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In 1849, Henry David Thoreau released Resistance to Civil Government, more commonly known as ‘Civil Disobedience.’ It underscored the abolitionist’s disdain for slavery and war. There are several parts of this essay that rang loud and clear on Monday, including the following notions:
However, the line from Thoreau that has stayed with me most has never been more reflective of today’s society:
“The mass of men lead lives of quiet desperation. What is called resignation is confirmed desperation.”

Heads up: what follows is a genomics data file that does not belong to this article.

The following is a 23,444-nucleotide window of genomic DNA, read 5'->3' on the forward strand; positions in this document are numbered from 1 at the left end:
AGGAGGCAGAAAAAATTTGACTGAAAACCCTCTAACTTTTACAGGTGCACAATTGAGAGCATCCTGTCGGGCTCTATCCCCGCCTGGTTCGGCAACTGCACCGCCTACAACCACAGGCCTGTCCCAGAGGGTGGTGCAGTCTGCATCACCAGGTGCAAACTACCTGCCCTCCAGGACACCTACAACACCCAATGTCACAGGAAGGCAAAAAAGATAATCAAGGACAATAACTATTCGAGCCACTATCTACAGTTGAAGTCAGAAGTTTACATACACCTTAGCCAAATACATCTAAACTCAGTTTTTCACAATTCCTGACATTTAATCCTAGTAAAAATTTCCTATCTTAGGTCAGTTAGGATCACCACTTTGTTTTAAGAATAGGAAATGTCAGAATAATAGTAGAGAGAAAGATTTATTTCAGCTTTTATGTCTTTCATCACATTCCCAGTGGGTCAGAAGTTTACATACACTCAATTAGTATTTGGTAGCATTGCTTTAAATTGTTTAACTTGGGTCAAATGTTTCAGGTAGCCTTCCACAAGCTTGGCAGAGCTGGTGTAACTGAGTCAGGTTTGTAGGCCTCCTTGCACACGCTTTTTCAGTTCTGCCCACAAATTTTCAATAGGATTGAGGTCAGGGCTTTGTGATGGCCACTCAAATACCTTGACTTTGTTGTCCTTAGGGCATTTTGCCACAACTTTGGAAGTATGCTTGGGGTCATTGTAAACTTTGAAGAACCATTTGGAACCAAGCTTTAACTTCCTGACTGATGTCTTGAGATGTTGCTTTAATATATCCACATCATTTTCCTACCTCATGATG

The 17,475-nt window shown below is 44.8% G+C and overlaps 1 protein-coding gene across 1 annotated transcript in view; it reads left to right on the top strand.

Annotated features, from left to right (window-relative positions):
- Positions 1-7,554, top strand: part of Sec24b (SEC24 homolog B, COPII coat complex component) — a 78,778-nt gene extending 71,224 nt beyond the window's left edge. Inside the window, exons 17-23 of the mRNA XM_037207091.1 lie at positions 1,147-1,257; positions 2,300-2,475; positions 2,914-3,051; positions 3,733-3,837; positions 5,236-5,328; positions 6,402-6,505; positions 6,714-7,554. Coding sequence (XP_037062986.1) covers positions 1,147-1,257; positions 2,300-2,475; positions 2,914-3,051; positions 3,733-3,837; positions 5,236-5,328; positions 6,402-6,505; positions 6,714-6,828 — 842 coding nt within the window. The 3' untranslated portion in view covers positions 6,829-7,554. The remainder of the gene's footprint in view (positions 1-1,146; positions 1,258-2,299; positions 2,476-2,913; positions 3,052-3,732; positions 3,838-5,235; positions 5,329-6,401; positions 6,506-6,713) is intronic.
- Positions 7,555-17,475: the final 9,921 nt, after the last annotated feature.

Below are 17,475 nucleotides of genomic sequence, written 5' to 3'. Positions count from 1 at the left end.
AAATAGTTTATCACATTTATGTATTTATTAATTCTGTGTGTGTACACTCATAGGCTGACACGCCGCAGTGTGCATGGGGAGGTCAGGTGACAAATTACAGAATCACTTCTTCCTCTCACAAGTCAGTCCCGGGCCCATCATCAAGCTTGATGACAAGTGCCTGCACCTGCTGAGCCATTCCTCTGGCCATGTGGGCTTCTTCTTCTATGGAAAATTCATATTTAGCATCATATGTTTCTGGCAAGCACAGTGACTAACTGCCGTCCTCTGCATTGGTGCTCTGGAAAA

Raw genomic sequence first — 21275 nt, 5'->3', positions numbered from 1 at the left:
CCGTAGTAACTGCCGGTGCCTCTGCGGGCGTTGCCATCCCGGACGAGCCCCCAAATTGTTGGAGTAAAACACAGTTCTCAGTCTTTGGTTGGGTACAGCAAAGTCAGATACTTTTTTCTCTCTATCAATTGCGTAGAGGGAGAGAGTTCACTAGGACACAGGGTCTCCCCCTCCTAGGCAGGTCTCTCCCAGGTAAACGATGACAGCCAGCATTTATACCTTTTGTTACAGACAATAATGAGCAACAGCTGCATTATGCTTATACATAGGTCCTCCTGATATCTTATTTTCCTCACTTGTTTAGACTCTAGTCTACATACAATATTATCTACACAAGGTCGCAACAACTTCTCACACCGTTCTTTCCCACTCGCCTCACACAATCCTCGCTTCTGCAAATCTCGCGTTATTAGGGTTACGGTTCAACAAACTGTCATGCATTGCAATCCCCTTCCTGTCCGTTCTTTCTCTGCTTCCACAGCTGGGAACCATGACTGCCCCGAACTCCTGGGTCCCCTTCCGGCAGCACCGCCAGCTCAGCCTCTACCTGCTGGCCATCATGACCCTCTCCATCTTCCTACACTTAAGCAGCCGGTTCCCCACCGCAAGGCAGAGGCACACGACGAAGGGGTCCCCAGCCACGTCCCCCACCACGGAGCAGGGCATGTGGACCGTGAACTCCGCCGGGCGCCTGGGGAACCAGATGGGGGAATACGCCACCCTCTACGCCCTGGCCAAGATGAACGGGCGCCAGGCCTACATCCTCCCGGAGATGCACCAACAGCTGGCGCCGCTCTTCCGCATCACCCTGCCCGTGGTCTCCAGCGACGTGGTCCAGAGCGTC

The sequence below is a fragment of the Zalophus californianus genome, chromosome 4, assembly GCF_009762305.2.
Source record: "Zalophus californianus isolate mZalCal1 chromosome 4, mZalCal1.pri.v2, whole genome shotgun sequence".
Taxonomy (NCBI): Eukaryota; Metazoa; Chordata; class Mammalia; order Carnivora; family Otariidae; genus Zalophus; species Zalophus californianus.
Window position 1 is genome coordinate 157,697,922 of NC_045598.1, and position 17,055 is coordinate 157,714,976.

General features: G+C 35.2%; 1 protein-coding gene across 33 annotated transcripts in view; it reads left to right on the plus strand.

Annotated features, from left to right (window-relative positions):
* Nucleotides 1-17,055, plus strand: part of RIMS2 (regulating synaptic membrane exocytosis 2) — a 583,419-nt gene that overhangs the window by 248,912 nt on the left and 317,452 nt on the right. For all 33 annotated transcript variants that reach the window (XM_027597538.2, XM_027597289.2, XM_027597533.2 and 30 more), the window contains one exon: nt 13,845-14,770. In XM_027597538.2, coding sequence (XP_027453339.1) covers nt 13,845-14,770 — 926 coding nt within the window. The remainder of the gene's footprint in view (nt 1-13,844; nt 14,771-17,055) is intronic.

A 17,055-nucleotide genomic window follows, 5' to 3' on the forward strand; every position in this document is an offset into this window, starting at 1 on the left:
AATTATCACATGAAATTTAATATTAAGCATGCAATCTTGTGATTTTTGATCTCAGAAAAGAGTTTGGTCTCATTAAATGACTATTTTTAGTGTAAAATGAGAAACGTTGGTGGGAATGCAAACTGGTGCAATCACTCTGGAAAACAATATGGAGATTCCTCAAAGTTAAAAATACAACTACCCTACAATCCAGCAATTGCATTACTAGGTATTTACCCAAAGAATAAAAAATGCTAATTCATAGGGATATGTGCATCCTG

Thoreau believed that supporting an unjust government made citizens just as culpable in the government misdeeds. And yet, he understood how helpless regular folks felt with respect to their ability to dictate change. Their resignation or acceptance was a form of confirmed desperation.
It would be easier to count how many Americans these days aren’t living in quiet desperation. What is interesting this time around is that Thoreau is largely a hero to the left; he may be speaking for Republican and Independent voters in 2016 as well.
In a so-called change election, how far out of their character or wisdom will voters go to do desperate things?
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